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Shooting highlights Egypt's sectarian tensions
NAGAA HAMADY, Egypt |
NAGAA HAMADY, Egypt (Reuters) - Church towers standing in the shadow of mosques symbolise how Christians in the southern town of Nagaa Hamady feel about their relationship with Egypt's Muslim majority that turned violent this month.
The government said the shooting of six Christians on the eve of Coptic Christmas on Jan. 7 was an isolated case, using its stock phrase for the latest act of sectarian violence.
Such killings are rare, but many Christians who make up some 10 percent of Egypt's 78 million people feel they do not get equal treatment and complain the government is not doing more to quash sectarianism for fear of Islamist reprisals.
"The government gives us a hard time letting us build a church, and as soon as it is built, they build a mosque next to it," said a 40-year-old Coptic owner of a bakery store from the town, still in mourning from a Christmas eve killings.
Like other Copts in Nagaa Hamady, he asked for his name not to be used, wary of publicly discussing the shooting that was blamed on an alleged rape by a Christian man of a Muslim girl.
"This accident is not due to a rape incident or a love affair by the way ... This incident was fuelled by hidden feelings of hate from extremist Muslims against Christians whom they view as infidels," the baker said.
Egypt's Christian and Muslim religious leaders talk of sectarian harmony, but tensions between the two communities can erupt into criminality and violence, usually sparked by land disputes or inter-faith relationships.
Analysts say such incidents will become more common if the government does not firmly address Christian grievances, like complaints about laws making it easier to build a mosque than a church and about an Islamic-focused school curriculum.
"Around 70 percent of the clashes that happened between Muslims and Christians in Egypt since 1971 resulted from inequality between regulations to build churches and those to build mosques," human rights activist Hafez Abou Saeda said.
A rise in such violent outbursts has coincided with a surge in Islamist movements since the 1970s, analysts say.
The government quashed an Islamist insurgency in the 1990s and remains wary of any group with Islamist leanings.
"There is a fear of extremist religious currents exploiting and drawing in foreign countries, which is why the government is hesitant to take steps on rules on equality for Muslims and Christians," Abou Saeda said.
Building a church requires a governor's permission while the construction of a new mosque needs no such official procedures. Christians also complain about the school system.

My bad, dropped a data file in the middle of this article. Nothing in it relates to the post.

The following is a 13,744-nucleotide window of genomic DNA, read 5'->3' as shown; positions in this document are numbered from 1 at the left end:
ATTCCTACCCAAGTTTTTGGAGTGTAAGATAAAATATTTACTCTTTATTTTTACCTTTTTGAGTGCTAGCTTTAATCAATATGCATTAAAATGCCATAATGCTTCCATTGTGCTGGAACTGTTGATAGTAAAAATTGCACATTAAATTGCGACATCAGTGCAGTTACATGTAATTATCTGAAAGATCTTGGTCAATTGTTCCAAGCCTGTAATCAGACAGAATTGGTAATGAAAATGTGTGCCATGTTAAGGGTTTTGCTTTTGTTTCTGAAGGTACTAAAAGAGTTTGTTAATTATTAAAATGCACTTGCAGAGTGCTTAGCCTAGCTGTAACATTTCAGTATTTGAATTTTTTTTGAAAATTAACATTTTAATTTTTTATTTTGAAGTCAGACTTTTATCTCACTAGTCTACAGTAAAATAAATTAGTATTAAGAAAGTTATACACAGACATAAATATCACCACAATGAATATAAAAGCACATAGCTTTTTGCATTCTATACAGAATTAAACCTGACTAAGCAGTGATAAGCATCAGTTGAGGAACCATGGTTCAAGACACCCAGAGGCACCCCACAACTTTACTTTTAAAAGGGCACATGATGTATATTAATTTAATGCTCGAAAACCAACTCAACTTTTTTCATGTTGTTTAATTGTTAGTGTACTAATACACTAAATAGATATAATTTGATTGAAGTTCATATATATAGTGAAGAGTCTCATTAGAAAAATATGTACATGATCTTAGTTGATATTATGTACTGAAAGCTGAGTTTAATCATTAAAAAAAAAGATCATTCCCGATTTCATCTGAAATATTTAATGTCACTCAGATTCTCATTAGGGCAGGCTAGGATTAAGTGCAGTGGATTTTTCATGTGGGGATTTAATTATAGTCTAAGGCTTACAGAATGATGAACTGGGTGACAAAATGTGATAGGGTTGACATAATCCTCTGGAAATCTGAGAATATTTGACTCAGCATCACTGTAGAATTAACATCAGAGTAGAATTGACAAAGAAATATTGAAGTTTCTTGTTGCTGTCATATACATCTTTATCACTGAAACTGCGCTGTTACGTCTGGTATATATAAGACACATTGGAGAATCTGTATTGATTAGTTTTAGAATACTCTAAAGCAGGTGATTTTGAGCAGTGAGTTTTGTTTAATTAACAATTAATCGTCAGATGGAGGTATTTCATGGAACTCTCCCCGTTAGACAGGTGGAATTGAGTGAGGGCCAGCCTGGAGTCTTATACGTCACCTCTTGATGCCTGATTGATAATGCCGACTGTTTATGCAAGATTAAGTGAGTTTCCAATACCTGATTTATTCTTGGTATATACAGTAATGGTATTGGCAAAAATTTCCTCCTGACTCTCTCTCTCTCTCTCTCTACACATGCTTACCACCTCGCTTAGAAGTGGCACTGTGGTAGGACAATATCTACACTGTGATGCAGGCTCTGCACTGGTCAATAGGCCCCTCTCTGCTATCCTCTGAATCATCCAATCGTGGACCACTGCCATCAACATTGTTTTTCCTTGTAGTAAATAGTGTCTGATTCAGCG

DRESSED IN BLACK
"Education has been Islamised," said Nabil Abdel Fattah, an analyst at the al-Ahram Centre for Strategic Studies. "All school curriculums are given through the logic of Islam."
Government officials and members of the ruling National Democratic Party dismiss talk of discrimination or bias.
"The Nagaa Hamady incident has no religious base and is a horrible crime conducted by a criminal," NDP member of parliament Mohamed Khalil Kwaitah said, adding all of Egypt's citizens were equal in the eyes of the law and treated fairly.
Top Coptic clerics defend the state's even hand, and Muslim government representatives, including President Hosni Mubarak's son Gamal, regularly attend the Christmas service in Cairo.
But this year's celebrations were held under a cloud. About a week on from the Nagaa Hamady shooting, Christian shops in the town were shut and Christmas cakes untouched in bakery windows.
Women were dressed in black, matching the uniforms of state security who were out in force in the town, ready to respond to any new protest to follow those sparked by the killings.
The deaths led to protests in the town with Muslims and Christians setting each other's homes ablaze. Anger spread to Cairo, where some 2,000 Copts gathered in a cathedral last week chanting: "Mubarak why are you silent? Are you with them?"
A Muslim taxi driver dismissed talk of tension in Nagaa Hamady, where many wealthier citizens are Christian. "We all know each other by name here," he said. But he too did not want his own name to be published.
Some in the Coptic church, which traces its roots to early Christians in Egypt before Islam arrived, are more outspoken.
"There are people in government who are capable of spreading correct cultural concepts and teaching people the principle of accepting the other but the government is not letting them do so," said Father Anglos from Egypt's North Coast resort of Marina.
In 2007, hundreds of Copts protested and clashed with police and 11 Copts were detained in Marina when the government wanted to revoke the licence of the resort's only church. Mubarak resolved the issue by granting the church a licence.
Christians, like Muslims, span the classes in Egypt. Telecoms tycoon Naguib Sawiris, one of Egypt's richest men, is a Copt, as is the finance minister. At the other end of the spectrum, many of Cairo's rubbish collectors are Christians.
(Editing by Edmund Blair and Samia Nakhoul)
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